A number of issues were included on the meeting agenda of the Nine Mile advisory committee last Thursday. But one topic dominated the meeting: a proposal by Commissioner Bill Krompel for Carbon and Duchesne County to proceed with a plan to begin the process of redesigning the road through the canyon so that eventually it will be a paved access from Wellington to Myton.
"Right now, there are 70 miles of road there with 13 miles of it paved on the Carbon side of the county line," said Krompel. "On the Duchesne side, there are about four miles paved. We have 53 miles of unimproved road on that route." Nine Mile Canyon has hit the national scene in the last several years. And when the National Trust for Historic Preservation named the canyon to its top 11 endangered sites in summer 2004, the pressure to do some things to improve the canyon has become even greater.
While tourists are not coming in droves to Nine Mile, there is a marked increase in the traffic in the canyon.
Along with the passenger vehicle increase, industrial traffic has also grown as the gas/oil and logging industry have built their operations in the area. That pressure and exposure has led to more recommendations and suggestions on how to improve a road that most agree has some difficult safety and access issues.
In attendance at the meeting on Thursday were representatives from Congressman Jim Matheson's office, Senator Bob Bennett's office and officials from Duchesne County.
Krompel pointed out that Carbon personnel had previously met with Duchesne officials and determined something needed to be done.
The Carbon commissioner also said Grand County had interests in seeing the road improved because access through the canyon directly affects traffic and tourism in their area.
"One approach to this is to get some technical help from engineers as well as people from the two counties' road departments, develop some estimates as to the costs and then to go after funding," said Krompel. "In the past, there have been proposals to do this various pieces at a time. But the approach we have used in the past, like the Carbon County Airport projects and the upcoming Carbonville Road work, to go after everything we need at once and do it right from the beginning has been very successful. I would like to see us do that same kind of thing here."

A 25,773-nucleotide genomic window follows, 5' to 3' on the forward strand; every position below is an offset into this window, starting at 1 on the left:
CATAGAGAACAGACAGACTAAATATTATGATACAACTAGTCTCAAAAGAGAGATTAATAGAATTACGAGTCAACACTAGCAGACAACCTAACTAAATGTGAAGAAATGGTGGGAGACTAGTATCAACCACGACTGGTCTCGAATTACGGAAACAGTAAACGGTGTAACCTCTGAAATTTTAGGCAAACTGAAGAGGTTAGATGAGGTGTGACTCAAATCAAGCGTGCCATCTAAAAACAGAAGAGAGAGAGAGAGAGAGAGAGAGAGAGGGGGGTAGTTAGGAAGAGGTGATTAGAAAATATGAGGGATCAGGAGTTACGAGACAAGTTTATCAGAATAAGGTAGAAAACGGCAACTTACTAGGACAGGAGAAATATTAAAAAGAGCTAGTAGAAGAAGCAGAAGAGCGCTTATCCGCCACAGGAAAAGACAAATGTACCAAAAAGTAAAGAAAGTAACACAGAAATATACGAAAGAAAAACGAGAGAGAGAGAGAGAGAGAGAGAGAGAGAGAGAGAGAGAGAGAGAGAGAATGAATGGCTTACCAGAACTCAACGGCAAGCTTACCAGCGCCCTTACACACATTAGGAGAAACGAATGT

Krompel then laid out the background for such a project explaining the following points.
The Nine Mile Canyon/Gate Canyon Road is a regional road that serves Uintah, Carbon, Duchesne, Grand and Emery counties.
The road was originally built by buffalo soldiers in 1886 and the state owned it as State Road 53 from 1910 to 1969.
In 1969 ownership was turned over to Duchesne and Carbon County. However, as with many older state roads in many places, it doesn't have a clear deeded right of way. Many are just prescriptive ROWs (meaning they have been used by the general public for travel for at least 10 years).
The road passes through large amounts of both public and private lands, about 60 percent of it in private hands.
The road has taken on new duties in the past few years. Beside the traditional uses of canyon residents, agriculture and tourism, it now also handles heavy industrial traffic as well. Research on both the geology and the cultural resources in the canyon has also impacted traffic levels. Overall the road fits the qualities of what is called an energy impacted road.
Future projections show the growth of traffic on the road is inevitable.
"We could just keep the road the way it is, as some have suggested," stated Krompel. "But that is just not a very good option."
Commissioners from both counties had agreed that some kind of preliminary study would be a good idea, so Carbon contacted an engineering firm it has used for many other projects to ask for help. The firm, Creamer and Nobel, had two representatives at the meeting and they passed out an initial study that outlined the kind of road that could be built and the projected costs for that construction.
"I think what needs to be addressed first are the safety hazards," said Reid Noble. "Then we need to look at that areas around the ranch homes and the archaeological sites. Then we need to address the areas where the road needs realignment."
Krompel pointed out that when he spoke with the engineers he had emphasized that the counties both wanted a good road with large shoulders so people could pull over if they had a flat tire or wanted to look at something.
"The preliminary concepts we have come up with here only address moderate traffic," stated Noble. "With very heavy truck traffic it may have to be improved."
Based on the concepts, the engineers estimated the total cost to bring the section of the road in Carbon County to fruition would be $4,393,410. On the Duchesne side of the line, the costs for road construction are estimated to be $2,211,070.